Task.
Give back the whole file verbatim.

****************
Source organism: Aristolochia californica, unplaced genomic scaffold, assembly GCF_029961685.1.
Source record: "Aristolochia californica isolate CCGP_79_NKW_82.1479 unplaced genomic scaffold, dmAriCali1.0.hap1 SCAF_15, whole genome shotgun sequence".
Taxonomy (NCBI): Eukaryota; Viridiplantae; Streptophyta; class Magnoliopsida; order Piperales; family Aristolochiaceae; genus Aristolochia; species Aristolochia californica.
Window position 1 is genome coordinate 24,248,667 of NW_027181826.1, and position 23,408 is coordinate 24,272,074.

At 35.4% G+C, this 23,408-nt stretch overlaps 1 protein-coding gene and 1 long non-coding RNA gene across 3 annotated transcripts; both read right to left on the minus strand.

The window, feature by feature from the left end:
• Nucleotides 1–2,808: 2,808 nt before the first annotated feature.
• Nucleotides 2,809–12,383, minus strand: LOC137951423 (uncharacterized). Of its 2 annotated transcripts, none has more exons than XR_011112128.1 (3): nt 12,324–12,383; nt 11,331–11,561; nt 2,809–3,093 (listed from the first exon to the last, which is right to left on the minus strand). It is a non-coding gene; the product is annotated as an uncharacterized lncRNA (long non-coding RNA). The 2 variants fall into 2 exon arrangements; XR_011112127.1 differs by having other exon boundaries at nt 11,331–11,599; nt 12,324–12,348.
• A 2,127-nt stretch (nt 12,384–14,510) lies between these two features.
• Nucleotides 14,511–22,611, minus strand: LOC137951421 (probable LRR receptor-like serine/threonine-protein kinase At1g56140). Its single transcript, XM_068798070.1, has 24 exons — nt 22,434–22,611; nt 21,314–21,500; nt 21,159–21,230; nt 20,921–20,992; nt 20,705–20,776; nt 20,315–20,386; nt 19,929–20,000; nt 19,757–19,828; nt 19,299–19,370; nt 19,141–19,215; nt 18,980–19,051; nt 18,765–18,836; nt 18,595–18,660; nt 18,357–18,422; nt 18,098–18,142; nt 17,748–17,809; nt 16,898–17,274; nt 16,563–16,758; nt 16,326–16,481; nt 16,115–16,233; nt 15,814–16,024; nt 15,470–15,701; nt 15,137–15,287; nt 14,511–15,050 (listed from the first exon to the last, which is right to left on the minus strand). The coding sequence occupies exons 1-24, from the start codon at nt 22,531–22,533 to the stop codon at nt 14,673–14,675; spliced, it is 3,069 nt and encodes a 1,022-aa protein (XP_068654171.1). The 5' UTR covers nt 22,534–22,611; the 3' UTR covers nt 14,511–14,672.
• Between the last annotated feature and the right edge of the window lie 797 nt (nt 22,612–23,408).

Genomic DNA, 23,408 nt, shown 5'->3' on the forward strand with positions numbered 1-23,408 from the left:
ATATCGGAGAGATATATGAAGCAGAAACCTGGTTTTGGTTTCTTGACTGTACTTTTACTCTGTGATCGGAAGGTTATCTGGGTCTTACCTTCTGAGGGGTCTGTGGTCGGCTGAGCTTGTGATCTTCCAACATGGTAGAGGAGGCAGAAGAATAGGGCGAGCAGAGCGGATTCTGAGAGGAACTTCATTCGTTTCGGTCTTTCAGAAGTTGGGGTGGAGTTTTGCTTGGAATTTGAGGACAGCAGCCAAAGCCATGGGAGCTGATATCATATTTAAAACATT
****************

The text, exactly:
Source organism: Aristolochia californica, unplaced genomic scaffold, assembly GCF_029961685.1.
Source record: "Aristolochia californica isolate CCGP_79_NKW_82.1479 unplaced genomic scaffold, dmAriCali1.0.hap1 SCAF_15, whole genome shotgun sequence".
Taxonomy (NCBI): Eukaryota; Viridiplantae; Streptophyta; class Magnoliopsida; order Piperales; family Aristolochiaceae; genus Aristolochia; species Aristolochia californica.
Window position 1 is genome coordinate 24,248,667 of NW_027181826.1, and position 23,408 is coordinate 24,272,074.

At 35.4% G+C, this 23,408-nt stretch overlaps 1 protein-coding gene and 1 long non-coding RNA gene across 3 annotated transcripts; both read right to left on the minus strand.

The window, feature by feature from the left end:
• Nucleotides 1–2,808: 2,808 nt before the first annotated feature.
• Nucleotides 2,809–12,383, minus strand: LOC137951423 (uncharacterized). Of its 2 annotated transcripts, none has more exons than XR_011112128.1 (3): nt 12,324–12,383; nt 11,331–11,561; nt 2,809–3,093 (listed from the first exon to the last, which is right to left on the minus strand). It is a non-coding gene; the product is annotated as an uncharacterized lncRNA (long non-coding RNA). The 2 variants fall into 2 exon arrangements; XR_011112127.1 differs by having other exon boundaries at nt 11,331–11,599; nt 12,324–12,348.
• A 2,127-nt stretch (nt 12,384–14,510) lies between these two features.
• Nucleotides 14,511–22,611, minus strand: LOC137951421 (probable LRR receptor-like serine/threonine-protein kinase At1g56140). Its single transcript, XM_068798070.1, has 24 exons — nt 22,434–22,611; nt 21,314–21,500; nt 21,159–21,230; nt 20,921–20,992; nt 20,705–20,776; nt 20,315–20,386; nt 19,929–20,000; nt 19,757–19,828; nt 19,299–19,370; nt 19,141–19,215; nt 18,980–19,051; nt 18,765–18,836; nt 18,595–18,660; nt 18,357–18,422; nt 18,098–18,142; nt 17,748–17,809; nt 16,898–17,274; nt 16,563–16,758; nt 16,326–16,481; nt 16,115–16,233; nt 15,814–16,024; nt 15,470–15,701; nt 15,137–15,287; nt 14,511–15,050 (listed from the first exon to the last, which is right to left on the minus strand). The coding sequence occupies exons 1-24, from the start codon at nt 22,531–22,533 to the stop codon at nt 14,673–14,675; spliced, it is 3,069 nt and encodes a 1,022-aa protein (XP_068654171.1). The 5' UTR covers nt 22,534–22,611; the 3' UTR covers nt 14,511–14,672.
• Between the last annotated feature and the right edge of the window lie 797 nt (nt 22,612–23,408).

Genomic DNA, 23,408 nt, shown 5'->3' on the forward strand with positions numbered 1-23,408 from the left:
ATATCGGAGAGATATATGAAGCAGAAACCTGGTTTTGGTTTCTTGACTGTACTTTTACTCTGTGATCGGAAGGTTATCTGGGTCTTACCTTCTGAGGGGTCTGTGGTCGGCTGAGCTTGTGATCTTCCAACATGGTAGAGGAGGCAGAAGAATAGGGCGAGCAGAGCGGATTCTGAGAGGAACTTCATTCGTTTCGGTCTTTCAGAAGTTGGGGTGGAGTTTTGCTTGGAATTTGAGGACAGCAGCCAAAGCCATGGGAGCTGATATCATATTTAAAACATT